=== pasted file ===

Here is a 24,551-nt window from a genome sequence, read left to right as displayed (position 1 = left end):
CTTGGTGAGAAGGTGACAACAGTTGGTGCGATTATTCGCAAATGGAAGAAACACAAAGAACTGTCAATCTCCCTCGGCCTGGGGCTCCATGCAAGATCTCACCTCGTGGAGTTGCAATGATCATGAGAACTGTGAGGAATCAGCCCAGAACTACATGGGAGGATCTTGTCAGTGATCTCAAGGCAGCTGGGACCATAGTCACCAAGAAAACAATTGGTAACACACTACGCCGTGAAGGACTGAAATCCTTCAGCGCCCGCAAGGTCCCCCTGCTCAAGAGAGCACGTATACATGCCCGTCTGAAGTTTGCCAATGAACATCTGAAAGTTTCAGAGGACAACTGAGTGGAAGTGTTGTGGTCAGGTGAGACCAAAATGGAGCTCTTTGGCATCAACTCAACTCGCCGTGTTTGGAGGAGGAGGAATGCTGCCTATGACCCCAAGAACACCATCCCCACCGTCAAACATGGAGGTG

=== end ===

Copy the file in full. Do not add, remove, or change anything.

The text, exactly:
Here is a 24,551-nt window from a genome sequence, read left to right as displayed (position 1 = left end):
CTTGGTGAGAAGGTGACAACAGTTGGTGCGATTATTCGCAAATGGAAGAAACACAAAGAACTGTCAATCTCCCTCGGCCTGGGGCTCCATGCAAGATCTCACCTCGTGGAGTTGCAATGATCATGAGAACTGTGAGGAATCAGCCCAGAACTACATGGGAGGATCTTGTCAGTGATCTCAAGGCAGCTGGGACCATAGTCACCAAGAAAACAATTGGTAACACACTACGCCGTGAAGGACTGAAATCCTTCAGCGCCCGCAAGGTCCCCCTGCTCAAGAGAGCACGTATACATGCCCGTCTGAAGTTTGCCAATGAACATCTGAAAGTTTCAGAGGACAACTGAGTGGAAGTGTTGTGGTCAGGTGAGACCAAAATGGAGCTCTTTGGCATCAACTCAACTCGCCGTGTTTGGAGGAGGAGGAATGCTGCCTATGACCCCAAGAACACCATCCCCACCGTCAAACATGGAGGTG